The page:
Monday, May 4, 2015

Open Garden: Our Permaculture Backyard

Three years ago we scratched up a plan for a permaculture garden that would provide a family of 2 - 4 an abundance of food, medicine, & craft supplies, plus room for the horse. Last month we had the pleasure of sharing our garden at it's first public opening. It's not complete, but what garden is!


Open Permaculture garden Hunter Organic Growers Society


Having a productive garden is a joy to watch it grow, learn about the plants that provide for us, and eat fresh nutritious produce. Inviting others into our little paradise is such an absolute pleasure, the buzz of people as they are excited by ideas for their own garden, I don't think a garden is complete until it's shared. We learned more about our plants. The large grey green grasses in our cottage garden which I'd found growing along a bush track, assuming they were 'native', I thought I'd extend the native habitat. Maree discovered that they are in fact from the paspalum family and a notifiable weed! So I've already purchased some suitable native replacements that also aren't spreading, of the same lovely colour.




the cottage styled native and herb garden 
paths of crushed ryolite a byproduct of quarrying

 


Our garden was designed to maximise growing space by careful layout of growing beds, minimising paths whilst allowing access for harvest to everything. We found a key hole design (typical of permaculture) in our vegie and cottage garden achieved this. Our orchard is very compact of dwarfing deciduous varities (apricot, peaches, quince, cherry, pear, apples), placed on the west side of our vegie garden shading it from the harsh western sun in summer. The tropical fruits (bananas, curry tree, mango, sapote, ice-cream bean) are located on the south of the orchard, with a duck pond to their north to create a warm humid microclimate. Space saving ideas include espaliered trees on the vegie fence, running poultry in the orchard, and growing pumpkins over a net above the vegie garden for shade during summer. We use vertical space (vertical gardens on the backyard fence, shade trelises of choko).

Permaculture is about sustainable design methods for production inspired by nature. For example our mandala vegetable patch is made up of eight pie shaped yards which our rotating chicken house (a recycled timber house mounted on an old hills hoist) lets our chickens access each yard as part of a 3 - 4 month crop rotation, fertilising and hoeing the bed for the next crop. All our beds are planted as a 2 week mixed supply of food, not in single species beds (this confuses the pests!). Visit the full article on our vegie plot design: Mandala Chook Clock Garden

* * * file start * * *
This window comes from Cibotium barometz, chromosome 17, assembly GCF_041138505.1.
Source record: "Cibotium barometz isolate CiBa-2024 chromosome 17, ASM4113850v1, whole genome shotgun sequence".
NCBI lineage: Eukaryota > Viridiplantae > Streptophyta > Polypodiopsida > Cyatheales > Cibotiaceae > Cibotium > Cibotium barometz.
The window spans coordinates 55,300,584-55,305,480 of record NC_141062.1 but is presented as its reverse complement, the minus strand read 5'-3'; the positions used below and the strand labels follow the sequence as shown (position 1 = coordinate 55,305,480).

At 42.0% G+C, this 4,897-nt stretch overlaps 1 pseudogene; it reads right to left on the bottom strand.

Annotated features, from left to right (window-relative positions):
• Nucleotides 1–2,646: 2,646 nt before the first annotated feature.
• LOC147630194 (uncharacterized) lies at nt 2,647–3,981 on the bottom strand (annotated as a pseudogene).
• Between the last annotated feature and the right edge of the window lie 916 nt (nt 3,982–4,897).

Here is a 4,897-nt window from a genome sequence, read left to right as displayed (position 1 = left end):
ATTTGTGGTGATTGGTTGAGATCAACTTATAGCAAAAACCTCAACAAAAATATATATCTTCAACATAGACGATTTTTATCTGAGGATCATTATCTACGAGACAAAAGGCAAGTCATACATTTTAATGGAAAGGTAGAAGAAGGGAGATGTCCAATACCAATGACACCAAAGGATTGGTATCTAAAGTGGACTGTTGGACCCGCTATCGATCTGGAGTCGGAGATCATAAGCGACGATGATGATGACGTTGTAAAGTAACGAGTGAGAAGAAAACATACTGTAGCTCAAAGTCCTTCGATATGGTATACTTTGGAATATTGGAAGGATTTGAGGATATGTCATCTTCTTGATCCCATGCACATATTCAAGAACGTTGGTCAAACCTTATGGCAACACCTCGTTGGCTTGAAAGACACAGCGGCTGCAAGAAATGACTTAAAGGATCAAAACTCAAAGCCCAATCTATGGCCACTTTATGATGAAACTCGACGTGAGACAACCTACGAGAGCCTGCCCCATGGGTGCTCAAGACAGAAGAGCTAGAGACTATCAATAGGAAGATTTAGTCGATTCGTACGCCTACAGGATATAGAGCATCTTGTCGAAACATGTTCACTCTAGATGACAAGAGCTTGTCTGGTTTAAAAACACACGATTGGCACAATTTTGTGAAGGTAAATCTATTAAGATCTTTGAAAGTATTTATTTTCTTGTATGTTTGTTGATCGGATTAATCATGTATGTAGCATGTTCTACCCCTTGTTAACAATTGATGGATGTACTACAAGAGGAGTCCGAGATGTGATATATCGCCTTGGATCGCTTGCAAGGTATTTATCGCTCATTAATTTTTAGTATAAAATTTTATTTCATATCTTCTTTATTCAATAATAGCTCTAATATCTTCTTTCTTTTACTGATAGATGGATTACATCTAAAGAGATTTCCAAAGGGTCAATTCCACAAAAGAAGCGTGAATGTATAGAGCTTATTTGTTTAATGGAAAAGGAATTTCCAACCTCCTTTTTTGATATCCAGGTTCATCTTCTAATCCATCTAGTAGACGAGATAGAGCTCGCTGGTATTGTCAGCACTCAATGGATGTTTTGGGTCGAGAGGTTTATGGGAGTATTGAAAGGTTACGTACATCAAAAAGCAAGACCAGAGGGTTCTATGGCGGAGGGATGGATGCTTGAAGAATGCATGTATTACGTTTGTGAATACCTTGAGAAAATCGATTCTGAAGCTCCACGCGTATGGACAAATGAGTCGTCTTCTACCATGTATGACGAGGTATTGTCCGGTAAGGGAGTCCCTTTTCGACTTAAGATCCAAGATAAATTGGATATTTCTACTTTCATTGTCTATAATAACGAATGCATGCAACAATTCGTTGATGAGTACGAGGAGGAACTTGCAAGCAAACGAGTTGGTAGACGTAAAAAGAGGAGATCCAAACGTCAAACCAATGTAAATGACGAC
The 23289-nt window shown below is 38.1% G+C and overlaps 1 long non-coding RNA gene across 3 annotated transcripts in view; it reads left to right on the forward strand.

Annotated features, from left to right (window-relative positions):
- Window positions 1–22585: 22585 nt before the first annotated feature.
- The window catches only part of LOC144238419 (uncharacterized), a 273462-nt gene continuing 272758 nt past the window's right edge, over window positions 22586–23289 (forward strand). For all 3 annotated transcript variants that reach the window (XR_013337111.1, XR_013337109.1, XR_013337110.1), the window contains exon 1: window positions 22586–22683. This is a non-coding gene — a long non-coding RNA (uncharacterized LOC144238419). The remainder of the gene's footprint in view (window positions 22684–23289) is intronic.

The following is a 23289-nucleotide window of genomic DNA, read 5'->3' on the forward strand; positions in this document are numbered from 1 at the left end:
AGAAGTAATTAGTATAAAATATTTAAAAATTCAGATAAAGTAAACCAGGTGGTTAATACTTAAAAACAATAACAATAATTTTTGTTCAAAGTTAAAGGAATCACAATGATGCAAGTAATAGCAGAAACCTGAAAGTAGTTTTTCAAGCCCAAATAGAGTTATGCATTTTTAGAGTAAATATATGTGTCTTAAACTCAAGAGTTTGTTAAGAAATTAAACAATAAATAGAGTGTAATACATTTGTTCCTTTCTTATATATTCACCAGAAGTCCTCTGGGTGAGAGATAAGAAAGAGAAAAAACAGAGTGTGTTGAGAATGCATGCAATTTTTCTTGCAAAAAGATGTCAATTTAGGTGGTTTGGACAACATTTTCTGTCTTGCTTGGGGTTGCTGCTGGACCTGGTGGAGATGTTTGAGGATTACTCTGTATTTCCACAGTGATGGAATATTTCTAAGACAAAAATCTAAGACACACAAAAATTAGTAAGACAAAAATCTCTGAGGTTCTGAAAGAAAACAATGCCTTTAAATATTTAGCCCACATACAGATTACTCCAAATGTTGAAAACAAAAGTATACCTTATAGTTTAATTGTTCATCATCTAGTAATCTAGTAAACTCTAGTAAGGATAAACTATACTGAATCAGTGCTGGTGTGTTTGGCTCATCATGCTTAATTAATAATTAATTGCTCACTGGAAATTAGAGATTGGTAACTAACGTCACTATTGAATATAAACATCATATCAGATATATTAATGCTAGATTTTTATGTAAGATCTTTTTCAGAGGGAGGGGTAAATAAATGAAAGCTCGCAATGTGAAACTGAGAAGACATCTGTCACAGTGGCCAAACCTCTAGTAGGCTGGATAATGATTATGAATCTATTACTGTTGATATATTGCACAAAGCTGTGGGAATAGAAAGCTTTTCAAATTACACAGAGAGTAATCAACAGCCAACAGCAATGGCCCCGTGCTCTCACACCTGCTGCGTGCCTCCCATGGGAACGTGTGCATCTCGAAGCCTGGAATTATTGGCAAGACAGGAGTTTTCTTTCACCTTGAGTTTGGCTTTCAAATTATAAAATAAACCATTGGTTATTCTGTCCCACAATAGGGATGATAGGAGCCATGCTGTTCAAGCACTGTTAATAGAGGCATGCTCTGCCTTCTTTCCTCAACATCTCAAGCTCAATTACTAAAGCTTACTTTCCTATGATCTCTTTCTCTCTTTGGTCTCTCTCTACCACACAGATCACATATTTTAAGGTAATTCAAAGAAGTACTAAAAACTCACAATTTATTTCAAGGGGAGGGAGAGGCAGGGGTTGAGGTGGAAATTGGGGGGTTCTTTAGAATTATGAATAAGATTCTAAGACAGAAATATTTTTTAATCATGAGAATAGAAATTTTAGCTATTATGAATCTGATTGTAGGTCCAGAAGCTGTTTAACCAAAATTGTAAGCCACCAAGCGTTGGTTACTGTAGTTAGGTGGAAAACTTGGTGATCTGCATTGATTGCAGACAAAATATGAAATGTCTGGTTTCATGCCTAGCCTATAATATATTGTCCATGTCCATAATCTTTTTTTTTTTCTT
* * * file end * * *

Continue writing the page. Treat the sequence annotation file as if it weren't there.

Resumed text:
Over 200 plant varieties (maybe 300!) grace our garden (and counting). Yacon, coconut geranium, qld arrowroot, citronella grass, elder, yam, wild oregano, marshmallow, brahmi...... Each is selected specifically to do at least two jobs, therefore maximising the yield of our land. For example mulberries offer human, stock and poultry food, placed so each animal can self harvest. Additionally the leaves are a natural stock wormer, the berries produce a wonderful food dye, and it shades our vegetable patch from the western sun. We also use many of our gardens plants as natural dyes: apples, elder, madder, lady's bedsraw, eucalyptus, comfrey, rhubarb etc... And our herbs offer medicine: wild oregano, rosemary, marshmallow, brahmi, penny wort, etc....

We love our garden, it provides for us in so many ways, but best of all is that it's ever changing, evolving and nourishing us.

home bred japense bantam x araucana

home made labels from aluminium cans embossed with a pen
vertical garden: pot plants hung in shoe fabric holders







chokos growing on a trellis made from the arms of an old hills hoist

poultry proof pond (up high beyond reach) in the stainless steel lining from a commercial oven

pots given new height in old chimney flues





raised bed for garlic in an off cut from a ventilation shaft, a road side find

shade for the new art studio from a grape vine

one way of remedying excess water run off, turn it into a feature. our 'dry' creek bed that channels rain into the duck pond for a self cleaning system

a peek at some of the results of dying fabrics with plants from our garden



Come along to a field day: www.hunterorganicgrowerssociety.org.au
 

4 comments:

  1. Looks wonderful Michelle! What a shame I missed your open garden. Is there any chance I can get the local's discount on a garden tour sometime soon? Cheers Natalie Eiser (Coal Pointian)

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    Replies
    1. Hi Natalie, We are sure to open our garden again. We hope to open for Permaculture Day in May next year. Keep an eye on my facebook page for updates! https://www.facebook.com/BellbirdsnPeaShoots

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  2. This comment has been removed by a blog administrator.

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  3. Your plants are amazing! I think that you take care of them a lot! If you have problems with study, use more information. It will help you!

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